Supermarine Spitfire Ia
by Andrew Johnson
Supermarine Spitfire Mk. Ia
Tamiya's 1/48 scale Spitfire Mk. Ia
online from Squadron.com
The Spitfire probably had the best combination of speed and
manoeuvrability of any fighter around in 1939. Its tightly fitting lines did not permit
the storage of much fuel so its endurance was limited. Thus, its role was
restricted to point defence.
With 8 x .303 Browning machine guns it was well-armed for a fighter vs fighter
contest, but less able to knock down bombers. A one second burst would release
152 rounds into the air, or 1.72 kg of projectiles, compared to 52 rounds and
2.37 kg of the Bf-109 E (Tony Williams). When it came to the Battle of Britain
it was the right plane at the right time. You were much more likely to survive
an encounter with the dreaded 109 in a Spitfire then in a Hurricane or Defiant.
Fighter Command knew this, so kept Spitfire squadrons in the line for longer,
thus the squadrons lost about the same number of pilots as the Hurricane
squadrons which were more frequently rotated.
The major reason for the high casualties in Fighter Command was poor tactics
(the infamous tight vics) and inevitably, inadequately trained pilots. John
Alcorn recently published an analysis of the Fighter Command squadrons. In terms
of kill/loss ratios many squadrons were losing one aircraft for every German
plane shot down, a trade the Luftwaffe could afford better than the RAF.
However, if the British pilot survived he could return to duty, unlike his
In terms of verified victories 609 (Aux) Squadron was the 2nd highest scorer
with 48 victories against 14 losses to 31st October following 21 days engaged.
609 Squadron was under the control of 10 Group and was based at Middle Wallop in
Wiltshire. This had its advantages, being further from the frontline of London,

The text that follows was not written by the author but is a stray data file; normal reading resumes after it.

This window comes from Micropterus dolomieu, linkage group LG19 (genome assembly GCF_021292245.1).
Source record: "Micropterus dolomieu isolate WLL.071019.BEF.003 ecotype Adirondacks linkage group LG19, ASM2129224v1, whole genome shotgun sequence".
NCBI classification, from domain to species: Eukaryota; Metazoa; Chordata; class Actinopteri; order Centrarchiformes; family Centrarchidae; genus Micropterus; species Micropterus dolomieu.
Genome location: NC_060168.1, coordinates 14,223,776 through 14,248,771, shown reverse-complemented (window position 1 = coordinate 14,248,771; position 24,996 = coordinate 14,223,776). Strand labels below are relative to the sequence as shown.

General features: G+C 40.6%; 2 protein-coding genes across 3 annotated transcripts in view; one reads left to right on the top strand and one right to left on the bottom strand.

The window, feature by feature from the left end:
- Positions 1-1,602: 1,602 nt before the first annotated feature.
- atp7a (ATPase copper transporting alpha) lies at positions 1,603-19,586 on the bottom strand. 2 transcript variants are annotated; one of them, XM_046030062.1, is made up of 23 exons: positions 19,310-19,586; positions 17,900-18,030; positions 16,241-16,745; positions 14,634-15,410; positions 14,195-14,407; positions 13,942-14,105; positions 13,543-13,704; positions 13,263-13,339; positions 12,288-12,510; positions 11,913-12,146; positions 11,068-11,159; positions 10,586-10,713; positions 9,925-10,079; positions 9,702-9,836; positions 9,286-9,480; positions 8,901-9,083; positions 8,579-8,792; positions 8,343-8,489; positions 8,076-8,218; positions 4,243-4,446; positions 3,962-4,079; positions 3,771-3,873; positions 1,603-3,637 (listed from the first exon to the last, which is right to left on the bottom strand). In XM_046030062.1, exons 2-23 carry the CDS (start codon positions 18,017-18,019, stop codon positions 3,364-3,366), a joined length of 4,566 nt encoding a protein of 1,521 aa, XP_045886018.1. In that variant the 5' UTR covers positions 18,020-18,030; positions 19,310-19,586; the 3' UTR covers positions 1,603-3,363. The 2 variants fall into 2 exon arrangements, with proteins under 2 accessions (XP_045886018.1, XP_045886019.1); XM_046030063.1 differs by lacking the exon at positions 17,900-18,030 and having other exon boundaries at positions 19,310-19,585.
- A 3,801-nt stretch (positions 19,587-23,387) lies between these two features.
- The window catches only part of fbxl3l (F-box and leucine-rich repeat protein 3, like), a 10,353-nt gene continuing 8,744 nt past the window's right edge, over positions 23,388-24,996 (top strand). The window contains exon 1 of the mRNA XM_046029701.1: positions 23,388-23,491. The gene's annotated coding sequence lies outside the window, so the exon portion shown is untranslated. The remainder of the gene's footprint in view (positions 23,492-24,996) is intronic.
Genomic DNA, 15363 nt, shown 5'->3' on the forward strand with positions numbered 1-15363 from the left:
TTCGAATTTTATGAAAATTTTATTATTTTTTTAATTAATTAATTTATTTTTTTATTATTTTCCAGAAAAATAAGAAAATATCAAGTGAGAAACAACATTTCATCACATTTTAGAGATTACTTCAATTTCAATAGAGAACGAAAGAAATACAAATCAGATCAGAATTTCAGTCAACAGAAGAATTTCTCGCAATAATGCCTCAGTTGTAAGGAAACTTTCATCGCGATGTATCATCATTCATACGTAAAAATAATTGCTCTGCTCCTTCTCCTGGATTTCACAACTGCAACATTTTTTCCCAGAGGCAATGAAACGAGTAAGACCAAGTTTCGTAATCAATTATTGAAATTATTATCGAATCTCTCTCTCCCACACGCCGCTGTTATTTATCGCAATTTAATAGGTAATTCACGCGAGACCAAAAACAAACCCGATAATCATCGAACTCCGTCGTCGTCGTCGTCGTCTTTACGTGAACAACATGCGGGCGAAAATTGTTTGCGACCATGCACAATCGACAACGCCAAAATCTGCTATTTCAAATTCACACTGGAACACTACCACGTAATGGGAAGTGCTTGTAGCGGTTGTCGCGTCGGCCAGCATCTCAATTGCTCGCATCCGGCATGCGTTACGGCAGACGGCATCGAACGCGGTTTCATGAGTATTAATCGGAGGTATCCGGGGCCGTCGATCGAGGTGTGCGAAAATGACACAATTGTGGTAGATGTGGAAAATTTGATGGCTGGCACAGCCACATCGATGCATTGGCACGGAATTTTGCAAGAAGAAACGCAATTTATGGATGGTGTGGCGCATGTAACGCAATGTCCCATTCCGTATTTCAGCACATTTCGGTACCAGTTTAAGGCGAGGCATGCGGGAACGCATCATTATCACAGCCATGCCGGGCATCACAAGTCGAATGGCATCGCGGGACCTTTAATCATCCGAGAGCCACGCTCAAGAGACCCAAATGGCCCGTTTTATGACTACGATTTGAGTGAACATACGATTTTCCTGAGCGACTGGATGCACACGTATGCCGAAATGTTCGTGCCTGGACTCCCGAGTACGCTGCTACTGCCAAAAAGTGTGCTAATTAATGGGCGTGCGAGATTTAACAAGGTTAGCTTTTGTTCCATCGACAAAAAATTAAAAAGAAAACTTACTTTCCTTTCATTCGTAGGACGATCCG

the Squadron had a better chance of climbing to altitude unmolested. 609
Squadron frequently engaged JG2 (Richthofen) coming over from Brittany.
On 28th November 1940, Flt Lt. John Dundas from 609 shot down the
Geschwaderkommodore Helmut Wick before he too was shot down into the sea near
the Isle of Wight by the Kommodore’s wingman.
Tamiya's 1/48 Scale
This is Tamiya’s 1/48 scale Spitfire Mk. Ia. It is hard not to fall in love
with the Spitfire as its shape comes together.
Whilst there is no resin interior available there is a nice Eduard photo etch
set I would recommend for the cockpit. I added extra scratch detail as per the
many cockpit photos available. Strangely, Tamiya omitted the armour plate for
behind the seat, which needs to be added.
Don’t forget to detach and drop the elevators. You will not find a photo of a
grounded Spitfire without those drooped elevators! You should attach a radio
aerial to the mast, but not if you are making a Mk V!
Painting, Decals and
The paint and 609 Squadron markings come from Aeromaster. The blast pen base
is made from wood, cardboard, polyfilla, acrylic and water paints followed by
white glue and railway grass. The photos are taken with either telephoto lens,
or a normal lens with a 15 mm extender. Film is 400 ASA at f16 with 1/15 to 1/30
Click the thumbnails below to view
Model, Images and
Article Copyright © 2001 by Andrew Johnson
Page Created 16 November 2001
Last updated 04 June 2007
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